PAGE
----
Loewen loses control; O's don't

The Baltimore Sun

The career-high seven walks didn't matter. Adam Loewen said he'd worry about them later. All the young pitcher cared about at this moment was the end result -- another Orioles victory -- and the good feeling that has taken over the home clubhouse at Camden Yards.

"I'm excited about the way I'm throwing even though it hasn't been that great," Loewen said. "Things can only get better, I think. I just want to keep on winning. I don't care how we do it. It's fun coming back in the clubhouse and having fun with the guys after a win. There's no better feeling."

It's a feeling the Orioles are happy to be getting used to these days. Their 5-2 victory over the Toronto Blue Jays last night in front of 25,898 at Camden Yards was their seventh win in their past eight games, and their 10th victory in 14 games since getting swept by the Minnesota Twins to start the season.

It assured the Orioles (10-7) of the series win, the fourth in their past five series. They'll go for the three-game sweep of Toronto, whose manager John Gibbons got tossed in the fifth inning last night for arguing balls and strikes, this afternoon behind Steve Trachsel. The Orioles are 6-2 against American League East foes, including a 4-1 mark against the New York Yankees and Blue Jays, two teams that beat them 23 times in 38 games last year.

"I think that's great for the whole team," said shortstop Miguel Tejada, who was 1-for-3 with two RBIs, leading a balanced offense that also got RBIs from Corey Patterson, Melvin Mora and Kevin Millar. "I know it's still early, but I think everybody believes in here that we can beat anybody right now. I think the starting pitching is doing a great job and our bullpen is doing a great job."

Loewen improved to 2-0, allowing two runs in a season-high 5 2/3 innings. Chad Bradford then got the most important out of the night, striking out pinch hitter Jason Smith with the bases loaded in the sixth inning.

All told, the Orioles' bullpen took care of the game's final 10 outs, with Chris Ray pitching the ninth for his sixth save. Since Kurt Birkins surrendered a 12th-inning grand slam to the Detroit Tigers' Craig Monroe on April 11, Orioles relievers have allowed just one earned run over 28 2/3 innings, good for a 0.31 ERA.

"That's what we have this year that we didn't have before," Tejada said.

Loewen didn't have his best stuff early, but frequently used his defense to avoid trouble. The Orioles' infield, which included second baseman Chris Gomez, who played with Brian Roberts at home feeling sick, turned three double plays behind Loewen and four for the game.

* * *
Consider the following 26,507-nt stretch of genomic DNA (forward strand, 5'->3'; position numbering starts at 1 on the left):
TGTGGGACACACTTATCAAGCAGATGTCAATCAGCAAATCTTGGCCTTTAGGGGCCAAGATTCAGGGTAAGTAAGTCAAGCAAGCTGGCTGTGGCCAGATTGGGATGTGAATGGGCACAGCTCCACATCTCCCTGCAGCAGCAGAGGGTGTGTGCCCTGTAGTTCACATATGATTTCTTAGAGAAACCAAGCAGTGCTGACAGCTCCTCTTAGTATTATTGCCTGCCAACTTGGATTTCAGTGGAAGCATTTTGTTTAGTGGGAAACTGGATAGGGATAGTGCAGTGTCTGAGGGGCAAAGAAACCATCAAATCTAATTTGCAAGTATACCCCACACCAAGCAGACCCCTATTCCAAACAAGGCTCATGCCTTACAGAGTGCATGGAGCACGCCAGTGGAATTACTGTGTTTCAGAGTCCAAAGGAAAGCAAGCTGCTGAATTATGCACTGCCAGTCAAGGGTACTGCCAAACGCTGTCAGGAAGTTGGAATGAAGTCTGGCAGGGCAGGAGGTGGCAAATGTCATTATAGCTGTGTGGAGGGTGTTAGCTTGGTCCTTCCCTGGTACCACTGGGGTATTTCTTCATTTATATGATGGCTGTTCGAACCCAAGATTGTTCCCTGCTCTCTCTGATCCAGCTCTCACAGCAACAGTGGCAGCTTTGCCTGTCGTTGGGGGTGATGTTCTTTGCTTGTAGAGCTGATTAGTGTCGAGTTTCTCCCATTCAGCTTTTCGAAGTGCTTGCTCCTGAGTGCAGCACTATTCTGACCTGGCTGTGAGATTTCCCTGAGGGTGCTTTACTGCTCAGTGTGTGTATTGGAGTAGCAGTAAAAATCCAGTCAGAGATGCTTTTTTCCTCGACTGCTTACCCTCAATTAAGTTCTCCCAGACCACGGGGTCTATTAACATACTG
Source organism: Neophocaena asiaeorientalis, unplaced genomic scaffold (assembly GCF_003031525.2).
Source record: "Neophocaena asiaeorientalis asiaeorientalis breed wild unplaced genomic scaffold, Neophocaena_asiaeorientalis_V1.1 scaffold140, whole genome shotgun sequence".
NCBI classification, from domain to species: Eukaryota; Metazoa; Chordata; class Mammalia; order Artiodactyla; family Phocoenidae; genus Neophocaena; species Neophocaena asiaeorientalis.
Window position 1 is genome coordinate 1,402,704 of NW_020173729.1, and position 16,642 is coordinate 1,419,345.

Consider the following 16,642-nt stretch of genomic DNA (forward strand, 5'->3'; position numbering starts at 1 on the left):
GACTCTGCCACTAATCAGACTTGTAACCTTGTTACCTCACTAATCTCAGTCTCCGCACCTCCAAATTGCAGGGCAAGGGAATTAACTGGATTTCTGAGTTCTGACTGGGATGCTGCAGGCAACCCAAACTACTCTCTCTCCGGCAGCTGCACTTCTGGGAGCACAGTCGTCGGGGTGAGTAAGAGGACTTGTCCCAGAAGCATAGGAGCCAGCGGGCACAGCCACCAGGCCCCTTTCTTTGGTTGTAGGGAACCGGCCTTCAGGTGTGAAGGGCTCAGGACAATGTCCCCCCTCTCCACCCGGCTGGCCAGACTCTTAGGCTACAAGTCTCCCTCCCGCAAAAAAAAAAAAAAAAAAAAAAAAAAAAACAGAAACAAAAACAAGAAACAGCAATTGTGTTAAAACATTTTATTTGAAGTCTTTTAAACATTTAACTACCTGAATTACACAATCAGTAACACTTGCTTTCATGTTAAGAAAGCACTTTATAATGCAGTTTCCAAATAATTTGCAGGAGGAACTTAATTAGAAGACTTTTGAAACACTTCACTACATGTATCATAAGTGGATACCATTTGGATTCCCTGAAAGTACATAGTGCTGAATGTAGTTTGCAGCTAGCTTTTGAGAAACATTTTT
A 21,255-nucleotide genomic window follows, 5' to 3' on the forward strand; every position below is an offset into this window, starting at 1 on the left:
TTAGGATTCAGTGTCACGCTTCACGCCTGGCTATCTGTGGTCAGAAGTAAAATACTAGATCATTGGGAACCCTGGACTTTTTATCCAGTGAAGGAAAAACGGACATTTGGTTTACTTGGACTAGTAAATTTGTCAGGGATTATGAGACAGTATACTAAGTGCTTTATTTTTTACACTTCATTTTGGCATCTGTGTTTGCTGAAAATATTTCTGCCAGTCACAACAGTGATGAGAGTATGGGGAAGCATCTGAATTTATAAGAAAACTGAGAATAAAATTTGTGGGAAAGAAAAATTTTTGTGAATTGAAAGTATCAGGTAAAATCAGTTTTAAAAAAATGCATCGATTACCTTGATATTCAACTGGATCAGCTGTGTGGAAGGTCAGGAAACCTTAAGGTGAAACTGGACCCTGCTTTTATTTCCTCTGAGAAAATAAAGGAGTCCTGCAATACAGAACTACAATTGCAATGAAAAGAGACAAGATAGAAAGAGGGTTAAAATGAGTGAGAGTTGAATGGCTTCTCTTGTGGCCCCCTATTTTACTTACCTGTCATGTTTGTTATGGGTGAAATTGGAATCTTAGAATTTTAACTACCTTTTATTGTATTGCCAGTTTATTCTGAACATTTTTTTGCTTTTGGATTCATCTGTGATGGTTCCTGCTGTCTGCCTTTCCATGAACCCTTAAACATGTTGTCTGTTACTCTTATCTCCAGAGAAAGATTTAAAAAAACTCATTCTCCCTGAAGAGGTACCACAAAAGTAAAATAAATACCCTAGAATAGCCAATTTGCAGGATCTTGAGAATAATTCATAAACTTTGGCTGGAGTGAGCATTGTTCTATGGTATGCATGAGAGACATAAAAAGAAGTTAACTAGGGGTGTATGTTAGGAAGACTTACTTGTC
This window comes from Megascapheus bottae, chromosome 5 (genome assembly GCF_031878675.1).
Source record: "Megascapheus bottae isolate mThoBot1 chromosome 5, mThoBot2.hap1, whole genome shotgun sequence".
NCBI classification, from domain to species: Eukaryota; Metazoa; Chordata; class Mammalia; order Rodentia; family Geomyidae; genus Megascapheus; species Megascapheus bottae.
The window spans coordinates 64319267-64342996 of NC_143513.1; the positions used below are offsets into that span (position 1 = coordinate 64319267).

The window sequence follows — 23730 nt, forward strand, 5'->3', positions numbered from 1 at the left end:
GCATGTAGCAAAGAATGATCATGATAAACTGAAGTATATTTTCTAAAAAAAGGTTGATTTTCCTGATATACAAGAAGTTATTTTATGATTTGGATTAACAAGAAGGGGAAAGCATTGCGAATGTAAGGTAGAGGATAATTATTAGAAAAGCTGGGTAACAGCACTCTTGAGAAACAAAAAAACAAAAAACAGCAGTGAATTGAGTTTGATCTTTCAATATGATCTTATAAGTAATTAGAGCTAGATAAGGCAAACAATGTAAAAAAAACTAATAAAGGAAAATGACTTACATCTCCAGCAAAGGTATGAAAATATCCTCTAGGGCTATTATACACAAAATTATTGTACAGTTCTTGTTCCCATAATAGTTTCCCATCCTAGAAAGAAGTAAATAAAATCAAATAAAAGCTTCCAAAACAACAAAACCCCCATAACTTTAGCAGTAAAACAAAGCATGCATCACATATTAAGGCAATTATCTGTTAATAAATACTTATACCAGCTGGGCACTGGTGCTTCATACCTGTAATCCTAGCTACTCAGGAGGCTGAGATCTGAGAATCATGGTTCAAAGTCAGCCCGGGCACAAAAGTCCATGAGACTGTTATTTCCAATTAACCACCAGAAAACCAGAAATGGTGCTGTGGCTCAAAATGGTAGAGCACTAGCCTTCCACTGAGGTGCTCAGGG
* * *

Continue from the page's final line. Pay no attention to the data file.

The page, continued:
The lefty appeared to be still going strong in the sixth, getting two quick outs when Frank Thomas bounced into a double play. But then he walked Lyle Overbay on four pitches and Aaron Hill on seven. Royce Clayton followed with an RBI single past the diving Tejada to cut the Orioles' lead to 3-2.

After a laboring Loewen walked Jason Phillips to load the bases, Perlozzo had seen enough and brought in Bradford. The submarine-style right-hander got Smith to wave at a 65-mph curveball.

"I wasn't worried at all when Bradford came in," Loewen said. "I really knew he was going to come through the way they've been pitching lately. That gives us starters a good feeling coming out of the game."

Loewen also said he wasn't concerned about his seven walks that gave him a major league-leading 19 in 19 1/3 innings. The 23-year-old still hasn't made it through six complete innings this season, but he prefers to look at his 2-0 record and 3.72 ERA.

"Really, [I'm] trying to hand the ball off to the bullpen and that's what I did today. I battled my butt off and gave us a chance to win, so I'll worry about that tomorrow and I'll work on that," Loewen said. "I was just getting out of sync and maybe clouding my head a little bit with too many thoughts and trying to make too many good pitches. It's really one of those things where I can come out next time and have no walks. It's going to go away eventually."

Orioles manager Sam Perlozzo chose to focus on the positives.

"Adam doesn't give in; that's the one thing about him," Perlozzo said. "That's the sign of a good pitcher. He's not going to give in out there. He's going to still pitch his ballgame and if he gets it over the plate, he does. But he's not going to give them a cookie to hit. ... I'm not concerned about it really. Adam's ... going to be one of our horses this year."

With Loewen out of the game, the Orioles took advantage of a throwing error by Toronto starter Josh Towers to score two in the sixth and open up a 5-2 lead. Towers, a former Oriole who fell to 1-2, fielded Paul Bako's sacrifice bunt attempt and fired an errant throw into center field in an attempt to get Gomez, the lead runner, at second base.

Patterson then dropped a single into left-center field to score Gomez. Jeremy Accardo relieved Towers and, after striking out Mora, walked Nick Markakis to load the bases and then walked Tejada to bring in the Orioles' fifth run. That was plenty for the Orioles' bullpen.

"What we have right now isn't like what we had before," Tejada said. "Now, it's not just one guy. It's everybody. Every night, it's a different guy. And the pitching. I think this is why we have the confidence right now and we'll have it the rest of the season."


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